Compass Coaching Project 2022 with Dominic Walsh
Mentorship for professionals navigating today’s dance landscape
Compass Coaching Project holds a magnifying glass to a professional artist’s current position in the profession and offers help to navigate toward one’s personal goals. The coaching is led by Dominic Walsh and focuses on the individual needs of each dancer and breaks down the intricacies and challenges of attaining a more efficient technique through a variety of tools in both classical and contemporary dance. In addition to analysis during classes, Compass Coaching Project offers classes in Alexander Technique, Movement Therapy, and Anatomy. Compass Coaching Project artists will have the opportunity to work on repertoire from such iconic choreographers as Ohad Naharin, William Forsythe, Jiří Kylián, Crystal Pite, and more. During the two-week project, each artist will have the opportunity to privately meet with Dominic Walsh and Julia Wilkinson Manley (if available) to discuss goals and strategies.
Compass Coaching Project runs July 17-29, 2023 and culminates with a showing of new and existing works.
- Monday–Friday, 10am-6:00pm
- Saturday 10am-2pm
Program will include:
- Classical technique
- Pas de deux/partnering
- Kinesiology and Nutrition
- Alexander technique and motion therapy
- One on one coaching sessions
- A performance will conclude the session including a new creation by Dominic Walsh
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About Dominic Walsh
In 2002, Dominic Walsh, Principal Dancer and Choreographer with Houston Ballet, founded his contemporary ballet company, Dominic Walsh Dance Theater. After the company’s debut in February 2003, Dance Magazine declared, “At last Houston has a contemporary dance company on par with its symphony, opera and ballet companies.” The company racked up accolades and honors and built a stellar reputation for taking the techniques and skills of classical ballet into groundbreaking territory. The company’s repertoire featured inventive works by Walsh and such iconic choreographers as Mats Ek, Jiří Kylián, Mauro Bigonzetti, and Matthew Bourne. In 2015 Walsh became a proud father and closed DWDT after 12 seasons. In December he launched his 200 page photo book he created with company photographer, Gabriella Nissen, titled simply “Dominic Walsh Dance Theater”.
Walsh was born in Elgin, Illinois in 1971 and started his training at an early age with Lisa Boehm, Frank Boehm, Warren Conover, and Larry Long in Chicago. He joined Houston Ballet in 1989, was promoted to Soloist in 1993, and Principal Dancer by 1996. Walsh danced throughout Asia, Europe, and North America receiving praise from international critics including Anna Kisselgoff of the New York Times who called him “impressively virtuosic” and the New York Post’s Clive Barnes who described him as “excellent and exuberant.” Walsh has danced all the major classics including Swan Lake, Giselle, Don Quixote, Romeo & Juliet, and Manon with international stars such as Nina Ananiashvili and Alessandra Ferri.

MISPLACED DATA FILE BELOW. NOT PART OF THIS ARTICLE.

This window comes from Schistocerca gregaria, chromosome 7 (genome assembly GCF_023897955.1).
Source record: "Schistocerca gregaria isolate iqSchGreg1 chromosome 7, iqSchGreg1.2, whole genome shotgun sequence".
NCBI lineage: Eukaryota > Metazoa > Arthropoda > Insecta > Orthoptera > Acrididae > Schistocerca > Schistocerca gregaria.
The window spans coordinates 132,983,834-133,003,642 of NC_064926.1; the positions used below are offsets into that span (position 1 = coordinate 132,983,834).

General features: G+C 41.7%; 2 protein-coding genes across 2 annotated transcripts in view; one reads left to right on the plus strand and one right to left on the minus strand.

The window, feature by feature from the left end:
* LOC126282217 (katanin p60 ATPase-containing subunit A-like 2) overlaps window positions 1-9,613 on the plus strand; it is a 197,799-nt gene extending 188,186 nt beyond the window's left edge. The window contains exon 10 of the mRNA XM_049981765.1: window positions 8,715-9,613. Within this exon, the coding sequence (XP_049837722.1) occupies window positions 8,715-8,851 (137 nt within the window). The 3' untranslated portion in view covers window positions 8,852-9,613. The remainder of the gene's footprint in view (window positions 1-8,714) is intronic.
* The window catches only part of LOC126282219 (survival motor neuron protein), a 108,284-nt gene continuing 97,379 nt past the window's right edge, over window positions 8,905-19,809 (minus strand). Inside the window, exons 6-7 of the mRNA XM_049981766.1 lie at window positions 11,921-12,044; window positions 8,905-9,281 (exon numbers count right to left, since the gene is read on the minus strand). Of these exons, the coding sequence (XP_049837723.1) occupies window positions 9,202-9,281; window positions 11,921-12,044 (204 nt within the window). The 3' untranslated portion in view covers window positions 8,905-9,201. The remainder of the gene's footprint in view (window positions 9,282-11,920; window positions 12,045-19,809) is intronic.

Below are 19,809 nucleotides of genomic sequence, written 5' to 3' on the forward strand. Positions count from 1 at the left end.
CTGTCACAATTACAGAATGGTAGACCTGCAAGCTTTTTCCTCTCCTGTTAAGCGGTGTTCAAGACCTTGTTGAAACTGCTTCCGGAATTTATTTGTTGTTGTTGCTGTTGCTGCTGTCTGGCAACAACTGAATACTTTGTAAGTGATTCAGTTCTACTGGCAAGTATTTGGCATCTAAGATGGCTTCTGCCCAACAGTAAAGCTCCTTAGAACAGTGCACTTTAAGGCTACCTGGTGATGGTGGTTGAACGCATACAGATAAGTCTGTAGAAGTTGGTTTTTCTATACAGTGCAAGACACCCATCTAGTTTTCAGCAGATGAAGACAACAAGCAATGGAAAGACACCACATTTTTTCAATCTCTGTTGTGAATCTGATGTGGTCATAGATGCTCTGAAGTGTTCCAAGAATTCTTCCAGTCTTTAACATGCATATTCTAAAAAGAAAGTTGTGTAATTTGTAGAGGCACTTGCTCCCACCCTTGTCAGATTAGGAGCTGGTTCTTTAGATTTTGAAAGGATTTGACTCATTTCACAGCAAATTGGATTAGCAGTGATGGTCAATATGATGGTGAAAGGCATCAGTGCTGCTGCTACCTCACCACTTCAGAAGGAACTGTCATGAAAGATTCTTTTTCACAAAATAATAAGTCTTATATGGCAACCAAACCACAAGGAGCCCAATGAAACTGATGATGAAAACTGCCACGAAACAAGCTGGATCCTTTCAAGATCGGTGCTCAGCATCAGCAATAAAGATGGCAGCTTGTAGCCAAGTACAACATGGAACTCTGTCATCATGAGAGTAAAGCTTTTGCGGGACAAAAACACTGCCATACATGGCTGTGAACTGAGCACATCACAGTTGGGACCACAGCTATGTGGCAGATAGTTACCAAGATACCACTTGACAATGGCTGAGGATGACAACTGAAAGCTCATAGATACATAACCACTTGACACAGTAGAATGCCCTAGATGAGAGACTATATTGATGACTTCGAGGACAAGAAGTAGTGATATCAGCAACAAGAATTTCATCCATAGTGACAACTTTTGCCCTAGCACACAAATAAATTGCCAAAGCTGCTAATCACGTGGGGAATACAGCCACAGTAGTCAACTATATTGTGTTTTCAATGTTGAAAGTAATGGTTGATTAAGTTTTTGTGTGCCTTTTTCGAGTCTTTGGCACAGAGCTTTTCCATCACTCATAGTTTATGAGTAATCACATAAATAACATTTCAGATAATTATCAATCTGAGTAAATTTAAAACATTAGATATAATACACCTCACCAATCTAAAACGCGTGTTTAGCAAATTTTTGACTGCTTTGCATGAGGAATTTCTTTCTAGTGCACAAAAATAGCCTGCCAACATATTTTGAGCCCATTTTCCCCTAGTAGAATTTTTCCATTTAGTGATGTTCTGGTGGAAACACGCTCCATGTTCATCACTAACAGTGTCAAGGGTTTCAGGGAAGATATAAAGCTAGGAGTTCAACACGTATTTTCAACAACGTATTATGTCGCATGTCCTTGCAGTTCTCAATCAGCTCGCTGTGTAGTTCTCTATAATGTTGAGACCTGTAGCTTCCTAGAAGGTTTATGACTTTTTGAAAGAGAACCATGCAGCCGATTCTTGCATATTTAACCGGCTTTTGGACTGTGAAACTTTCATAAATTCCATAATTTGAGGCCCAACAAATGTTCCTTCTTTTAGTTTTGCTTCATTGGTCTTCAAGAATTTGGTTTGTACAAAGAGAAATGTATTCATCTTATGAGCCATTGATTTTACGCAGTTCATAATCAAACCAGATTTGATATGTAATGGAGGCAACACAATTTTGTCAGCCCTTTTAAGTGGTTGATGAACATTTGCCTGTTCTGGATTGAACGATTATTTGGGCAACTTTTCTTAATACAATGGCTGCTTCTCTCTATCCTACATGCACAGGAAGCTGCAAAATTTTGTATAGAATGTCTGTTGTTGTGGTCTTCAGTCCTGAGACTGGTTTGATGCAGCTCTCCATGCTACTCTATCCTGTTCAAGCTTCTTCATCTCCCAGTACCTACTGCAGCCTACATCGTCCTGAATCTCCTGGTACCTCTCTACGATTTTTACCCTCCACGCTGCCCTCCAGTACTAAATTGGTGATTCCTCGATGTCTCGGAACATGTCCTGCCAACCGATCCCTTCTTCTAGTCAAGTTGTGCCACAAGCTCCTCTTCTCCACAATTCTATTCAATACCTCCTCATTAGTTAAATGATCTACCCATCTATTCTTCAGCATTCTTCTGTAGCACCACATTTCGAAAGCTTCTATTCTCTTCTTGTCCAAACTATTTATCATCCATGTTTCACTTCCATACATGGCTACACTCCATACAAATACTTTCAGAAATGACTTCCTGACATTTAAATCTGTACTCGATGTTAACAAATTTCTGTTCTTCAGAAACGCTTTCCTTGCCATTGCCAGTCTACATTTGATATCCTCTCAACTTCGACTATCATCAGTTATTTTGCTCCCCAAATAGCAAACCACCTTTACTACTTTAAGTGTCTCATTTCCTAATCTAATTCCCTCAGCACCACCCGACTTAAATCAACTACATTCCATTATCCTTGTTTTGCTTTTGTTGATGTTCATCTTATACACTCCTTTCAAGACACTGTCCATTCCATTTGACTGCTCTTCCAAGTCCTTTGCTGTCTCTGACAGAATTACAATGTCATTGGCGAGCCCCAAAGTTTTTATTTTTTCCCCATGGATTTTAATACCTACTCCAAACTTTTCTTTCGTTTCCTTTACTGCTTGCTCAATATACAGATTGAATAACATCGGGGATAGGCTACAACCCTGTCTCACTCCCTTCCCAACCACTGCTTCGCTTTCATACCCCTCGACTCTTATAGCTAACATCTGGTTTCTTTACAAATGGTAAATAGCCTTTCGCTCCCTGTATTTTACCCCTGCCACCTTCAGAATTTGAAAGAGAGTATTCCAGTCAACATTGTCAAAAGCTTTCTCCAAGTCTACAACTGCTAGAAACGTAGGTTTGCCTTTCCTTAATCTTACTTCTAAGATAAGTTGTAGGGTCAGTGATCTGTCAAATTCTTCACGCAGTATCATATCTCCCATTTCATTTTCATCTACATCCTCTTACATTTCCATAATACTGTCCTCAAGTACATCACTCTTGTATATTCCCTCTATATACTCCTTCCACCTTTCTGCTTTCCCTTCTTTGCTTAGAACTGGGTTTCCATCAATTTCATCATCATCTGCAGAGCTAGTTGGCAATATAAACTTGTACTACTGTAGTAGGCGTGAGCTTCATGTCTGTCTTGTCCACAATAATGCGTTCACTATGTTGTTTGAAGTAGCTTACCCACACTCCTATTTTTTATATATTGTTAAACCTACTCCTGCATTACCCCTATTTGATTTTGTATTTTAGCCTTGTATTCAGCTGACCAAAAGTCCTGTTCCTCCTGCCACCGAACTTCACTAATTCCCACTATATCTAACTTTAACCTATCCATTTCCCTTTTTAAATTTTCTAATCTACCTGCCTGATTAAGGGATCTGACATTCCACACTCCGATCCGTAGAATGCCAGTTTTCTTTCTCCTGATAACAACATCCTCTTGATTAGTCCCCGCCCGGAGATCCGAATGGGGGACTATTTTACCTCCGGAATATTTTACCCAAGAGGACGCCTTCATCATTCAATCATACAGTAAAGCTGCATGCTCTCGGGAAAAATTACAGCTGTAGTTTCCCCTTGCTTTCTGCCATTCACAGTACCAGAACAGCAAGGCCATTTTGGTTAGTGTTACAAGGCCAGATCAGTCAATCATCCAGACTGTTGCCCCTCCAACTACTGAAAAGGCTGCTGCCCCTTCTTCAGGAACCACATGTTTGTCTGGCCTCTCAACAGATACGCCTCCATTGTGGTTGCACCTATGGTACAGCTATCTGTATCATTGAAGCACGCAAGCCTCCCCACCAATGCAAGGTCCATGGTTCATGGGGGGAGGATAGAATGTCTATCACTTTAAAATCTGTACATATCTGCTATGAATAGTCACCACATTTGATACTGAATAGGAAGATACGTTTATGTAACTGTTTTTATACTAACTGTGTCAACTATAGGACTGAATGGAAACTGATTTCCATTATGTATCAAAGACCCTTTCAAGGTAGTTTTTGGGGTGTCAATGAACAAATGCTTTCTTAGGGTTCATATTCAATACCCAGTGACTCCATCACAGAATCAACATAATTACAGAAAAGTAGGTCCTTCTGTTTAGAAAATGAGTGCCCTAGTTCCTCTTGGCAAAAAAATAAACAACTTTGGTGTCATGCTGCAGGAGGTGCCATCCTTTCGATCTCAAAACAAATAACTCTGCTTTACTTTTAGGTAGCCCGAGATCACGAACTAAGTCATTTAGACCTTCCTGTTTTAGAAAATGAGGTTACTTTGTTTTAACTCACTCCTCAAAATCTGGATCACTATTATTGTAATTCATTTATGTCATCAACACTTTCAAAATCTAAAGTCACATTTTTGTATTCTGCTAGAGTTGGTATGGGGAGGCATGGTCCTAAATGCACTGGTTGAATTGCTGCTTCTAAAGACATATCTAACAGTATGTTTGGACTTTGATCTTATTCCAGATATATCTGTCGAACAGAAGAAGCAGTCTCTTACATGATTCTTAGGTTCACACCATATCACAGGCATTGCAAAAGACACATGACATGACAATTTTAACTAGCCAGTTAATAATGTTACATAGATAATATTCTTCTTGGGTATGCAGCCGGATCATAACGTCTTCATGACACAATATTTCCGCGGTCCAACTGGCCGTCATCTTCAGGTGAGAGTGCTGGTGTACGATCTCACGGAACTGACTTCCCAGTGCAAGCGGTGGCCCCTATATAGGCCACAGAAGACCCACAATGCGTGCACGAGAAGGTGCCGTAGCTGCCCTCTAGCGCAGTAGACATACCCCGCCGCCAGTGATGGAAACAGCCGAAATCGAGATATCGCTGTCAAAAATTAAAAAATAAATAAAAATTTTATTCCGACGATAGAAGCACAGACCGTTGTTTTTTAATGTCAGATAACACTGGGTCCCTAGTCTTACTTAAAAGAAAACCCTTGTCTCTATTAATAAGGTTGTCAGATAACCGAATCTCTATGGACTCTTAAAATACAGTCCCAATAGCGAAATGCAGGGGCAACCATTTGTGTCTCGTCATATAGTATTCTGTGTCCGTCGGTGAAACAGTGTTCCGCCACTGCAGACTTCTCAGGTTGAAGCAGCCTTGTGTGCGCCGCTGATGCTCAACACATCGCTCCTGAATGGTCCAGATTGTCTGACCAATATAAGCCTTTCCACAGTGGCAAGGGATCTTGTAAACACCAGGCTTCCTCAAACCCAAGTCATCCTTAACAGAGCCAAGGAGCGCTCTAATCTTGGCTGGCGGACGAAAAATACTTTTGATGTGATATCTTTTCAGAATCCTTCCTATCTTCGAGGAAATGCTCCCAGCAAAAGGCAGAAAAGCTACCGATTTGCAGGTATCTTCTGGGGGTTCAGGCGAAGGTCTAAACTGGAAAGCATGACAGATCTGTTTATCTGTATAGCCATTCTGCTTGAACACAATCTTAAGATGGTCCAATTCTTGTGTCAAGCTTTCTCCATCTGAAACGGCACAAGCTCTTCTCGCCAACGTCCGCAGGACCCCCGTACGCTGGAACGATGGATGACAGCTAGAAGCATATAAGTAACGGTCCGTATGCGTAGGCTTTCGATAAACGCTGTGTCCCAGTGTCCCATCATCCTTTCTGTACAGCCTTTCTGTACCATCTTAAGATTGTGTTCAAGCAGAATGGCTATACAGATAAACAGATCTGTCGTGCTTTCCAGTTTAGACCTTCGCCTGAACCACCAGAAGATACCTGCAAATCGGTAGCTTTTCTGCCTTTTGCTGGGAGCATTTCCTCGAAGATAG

Walsh continues to receive commissions to set and create works nationally and internationally including Teatro di San Carlo, Naples, Italy, Medea (2009) and The Sleeping Beauty (2011); Ballet Florida, Bello (2006); Ballet Quad Cities, The Nutcracker (2008); American Ballet Theatre Studio Company, Alchemy (2004); London Studio Centre, Sub-Luminus (2010); Asami Maki Ballet Tokyo, À Bientot (2006); New National Theatre, Tokyo, Orfeo ed Euridice (2007) and Wolfgang for Webb (2010). After the premiere of Orfeo ed Euridice, critic Ryoko Sasaki wrote: “It is a sophisticated excellent work with meditation and emotion moderately blended with each other.” And critic Akiko Tachiki said: “The choreography in which techniques of classic ballet and contemporary dance fuse was full of deformations and twists, and sparkled with unique originality.” Walsh served as the Resident Choreographer for Sarasota Ballet of Florida, creating/staging Wolfgang for Webb (2008), The Trilogy (2009), and Time out of Line (2011), and travels throughout the U.S. and abroad as a guest teacher and coach for both companies and academies. He recently returned to Japan in Oct. 2015 to stage his Afternoon of a Faun. Walsh also stages the works of his longtime mentor, Ben Stevenson when not creating or staging his own works. The Carl Jung center has shown interest in Walsh’s works and creative process and he has given lectures at Houston’s Jung Center, most recently on his Camille Claudel, titled The Suppression of the Powerful Feminine. He has written for various publications on dance, and was a regular columnist for Origin Magazine. Walsh made his film debut as a co-director at the Brussels Short Film Festival in Spring 2015 with Malta Kano, TX. Walsh is also a costume designer and will be designing a new production of Stevenson’s Cinderella in September 2018.